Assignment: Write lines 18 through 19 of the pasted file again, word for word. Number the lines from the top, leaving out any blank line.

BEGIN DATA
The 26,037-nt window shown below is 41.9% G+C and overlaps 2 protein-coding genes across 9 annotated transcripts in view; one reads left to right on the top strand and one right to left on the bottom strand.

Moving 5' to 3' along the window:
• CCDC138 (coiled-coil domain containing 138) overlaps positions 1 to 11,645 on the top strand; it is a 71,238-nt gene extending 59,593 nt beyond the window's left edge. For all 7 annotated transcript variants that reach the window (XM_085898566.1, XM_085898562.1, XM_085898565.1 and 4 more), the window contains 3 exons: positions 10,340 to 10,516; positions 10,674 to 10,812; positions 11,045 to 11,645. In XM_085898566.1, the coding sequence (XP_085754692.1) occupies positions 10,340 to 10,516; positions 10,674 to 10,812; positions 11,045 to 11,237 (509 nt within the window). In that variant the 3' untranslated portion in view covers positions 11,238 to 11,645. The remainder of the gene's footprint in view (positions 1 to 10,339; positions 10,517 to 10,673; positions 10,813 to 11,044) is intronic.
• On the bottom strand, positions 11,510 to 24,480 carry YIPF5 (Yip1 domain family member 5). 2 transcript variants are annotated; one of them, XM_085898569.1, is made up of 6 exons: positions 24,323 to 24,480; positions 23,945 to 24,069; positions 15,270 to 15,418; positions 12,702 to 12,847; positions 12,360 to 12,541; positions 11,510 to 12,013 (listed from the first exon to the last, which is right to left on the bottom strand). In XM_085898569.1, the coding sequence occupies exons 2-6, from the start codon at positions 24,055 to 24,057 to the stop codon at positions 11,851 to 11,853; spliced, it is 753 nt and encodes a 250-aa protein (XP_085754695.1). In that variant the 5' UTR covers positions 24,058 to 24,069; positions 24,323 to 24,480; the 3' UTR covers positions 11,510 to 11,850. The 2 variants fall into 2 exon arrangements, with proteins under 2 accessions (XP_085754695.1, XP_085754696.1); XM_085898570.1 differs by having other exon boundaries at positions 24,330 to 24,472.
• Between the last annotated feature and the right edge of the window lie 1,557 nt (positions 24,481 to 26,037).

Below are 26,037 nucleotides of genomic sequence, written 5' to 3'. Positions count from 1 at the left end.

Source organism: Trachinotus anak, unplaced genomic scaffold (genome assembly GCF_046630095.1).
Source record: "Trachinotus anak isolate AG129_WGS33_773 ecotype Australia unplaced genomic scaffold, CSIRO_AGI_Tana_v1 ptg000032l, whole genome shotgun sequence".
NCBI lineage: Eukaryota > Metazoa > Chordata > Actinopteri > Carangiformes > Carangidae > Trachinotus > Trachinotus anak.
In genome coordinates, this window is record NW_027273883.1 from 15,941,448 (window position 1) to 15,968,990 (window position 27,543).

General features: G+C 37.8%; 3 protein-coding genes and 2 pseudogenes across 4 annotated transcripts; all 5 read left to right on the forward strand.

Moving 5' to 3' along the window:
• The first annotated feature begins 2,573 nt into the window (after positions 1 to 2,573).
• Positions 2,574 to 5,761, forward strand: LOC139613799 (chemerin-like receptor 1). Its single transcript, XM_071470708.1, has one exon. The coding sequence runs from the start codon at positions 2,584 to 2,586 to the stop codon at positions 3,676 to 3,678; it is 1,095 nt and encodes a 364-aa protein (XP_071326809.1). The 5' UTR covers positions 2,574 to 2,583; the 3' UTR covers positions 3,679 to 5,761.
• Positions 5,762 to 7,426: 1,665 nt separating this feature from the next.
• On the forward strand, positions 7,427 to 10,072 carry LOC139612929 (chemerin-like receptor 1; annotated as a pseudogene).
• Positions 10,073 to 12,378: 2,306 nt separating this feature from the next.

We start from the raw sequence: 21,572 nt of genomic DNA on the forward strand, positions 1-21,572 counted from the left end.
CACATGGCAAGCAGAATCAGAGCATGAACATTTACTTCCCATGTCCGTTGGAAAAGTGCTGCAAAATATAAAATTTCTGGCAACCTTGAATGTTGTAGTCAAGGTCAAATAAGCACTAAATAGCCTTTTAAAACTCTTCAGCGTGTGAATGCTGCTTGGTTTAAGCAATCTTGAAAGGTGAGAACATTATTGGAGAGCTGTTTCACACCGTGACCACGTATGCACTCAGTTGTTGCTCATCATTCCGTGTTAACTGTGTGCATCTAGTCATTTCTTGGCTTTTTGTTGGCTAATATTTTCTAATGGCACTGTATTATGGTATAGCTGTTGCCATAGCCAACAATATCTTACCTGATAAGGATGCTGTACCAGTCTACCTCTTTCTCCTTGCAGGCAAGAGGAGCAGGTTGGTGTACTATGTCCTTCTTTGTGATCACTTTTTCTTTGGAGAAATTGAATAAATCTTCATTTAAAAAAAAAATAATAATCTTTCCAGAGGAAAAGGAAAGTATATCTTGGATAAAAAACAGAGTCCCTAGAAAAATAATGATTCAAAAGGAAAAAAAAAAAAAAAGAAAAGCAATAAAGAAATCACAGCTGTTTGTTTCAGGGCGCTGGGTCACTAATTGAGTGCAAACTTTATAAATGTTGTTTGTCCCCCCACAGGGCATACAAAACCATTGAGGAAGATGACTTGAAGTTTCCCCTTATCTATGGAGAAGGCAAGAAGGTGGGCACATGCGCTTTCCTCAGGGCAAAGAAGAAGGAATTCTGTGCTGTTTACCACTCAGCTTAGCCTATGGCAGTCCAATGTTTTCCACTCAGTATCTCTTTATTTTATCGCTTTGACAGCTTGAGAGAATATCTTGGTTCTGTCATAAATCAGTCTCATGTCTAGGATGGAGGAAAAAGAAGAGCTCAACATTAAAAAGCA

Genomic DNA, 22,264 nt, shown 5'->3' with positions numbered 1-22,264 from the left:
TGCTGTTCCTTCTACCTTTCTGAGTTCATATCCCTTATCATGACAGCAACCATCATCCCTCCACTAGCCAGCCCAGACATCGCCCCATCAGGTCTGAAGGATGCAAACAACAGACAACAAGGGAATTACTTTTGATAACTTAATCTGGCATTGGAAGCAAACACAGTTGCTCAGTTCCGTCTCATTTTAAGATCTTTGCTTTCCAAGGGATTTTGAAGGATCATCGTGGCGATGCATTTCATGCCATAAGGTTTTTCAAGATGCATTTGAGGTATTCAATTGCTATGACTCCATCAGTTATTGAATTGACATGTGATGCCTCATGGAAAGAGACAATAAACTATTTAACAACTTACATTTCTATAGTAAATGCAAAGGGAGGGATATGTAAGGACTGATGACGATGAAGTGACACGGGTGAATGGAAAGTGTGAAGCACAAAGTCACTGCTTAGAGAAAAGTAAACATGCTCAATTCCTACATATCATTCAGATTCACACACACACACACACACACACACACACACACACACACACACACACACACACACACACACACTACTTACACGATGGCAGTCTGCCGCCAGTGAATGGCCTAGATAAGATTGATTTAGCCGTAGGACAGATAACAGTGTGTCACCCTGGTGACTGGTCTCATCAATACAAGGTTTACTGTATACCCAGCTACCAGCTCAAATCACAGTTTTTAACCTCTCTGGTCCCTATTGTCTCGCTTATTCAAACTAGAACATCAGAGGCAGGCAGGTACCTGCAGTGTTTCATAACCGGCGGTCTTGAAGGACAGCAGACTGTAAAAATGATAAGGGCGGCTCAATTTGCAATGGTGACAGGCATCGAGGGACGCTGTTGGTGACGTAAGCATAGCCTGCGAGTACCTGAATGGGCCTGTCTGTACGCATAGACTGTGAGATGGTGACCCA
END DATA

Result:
We start from the raw sequence: 21,572 nt of genomic DNA on the forward strand, positions 1-21,572 counted from the left end.
CACATGGCAAGCAGAATCAGAGCATGAACATTTACTTCCCATGTCCGTTGGAAAAGTGCTGCAAAATATAAAATTTCTGGCAACCTTGAATGTTGTAGTCAAGGTCAAATAAGCACTAAATAGCCTTTTAAAACTCTTCAGCGTGTGAATGCTGCTTGGTTTAAGCAATCTTGAAAGGTGAGAACATTATTGGAGAGCTGTTTCACACCGTGACCACGTATGCACTCAGTTGTTGCTCATCATTCCGTGTTAACTGTGTGCATCTAGTCATTTCTTGGCTTTTTGTTGGCTAATATTTTCTAATGGCACTGTATTATGGTATAGCTGTTGCCATAGCCAACAATATCTTACCTGATAAGGATGCTGTACCAGTCTACCTCTTTCTCCTTGCAGGCAAGAGGAGCAGGTTGGTGTACTATGTCCTTCTTTGTGATCACTTTTTCTTTGGAGAAATTGAATAAATCTTCATTTAAAAAAAAAATAATAATCTTTCCAGAGGAAAAGGAAAGTATATCTTGGATAAAAAACAGAGTCCCTAGAAAAATAATGATTCAAAAGGAAAAAAAAAAAAAAAGAAAAGCAATAAAGAAATCACAGCTGTTTGTTTCAGGGCGCTGGGTCACTAATTGAGTGCAAACTTTATAAATGTTGTTTGTCCCCCCACAGGGCATACAAAACCATTGAGGAAGATGACTTGAAGTTTCCCCTTATCTATGGAGAAGGCAAGAAGGTGGGCACATGCGCTTTCCTCAGGGCAAAGAAGAAGGAATTCTGTGCTGTTTACCACTCAGCTTAGCCTATGGCAGTCCAATGTTTTCCACTCAGTATCTCTTTATTTTATCGCTTTGACAGCTTGAGAGAATATCTTGGTTCTGTCATAAATCAGTCTCATGTCTAGGATGGAGGAAAAAGAAGAGCTCAACATTAAAAAGCA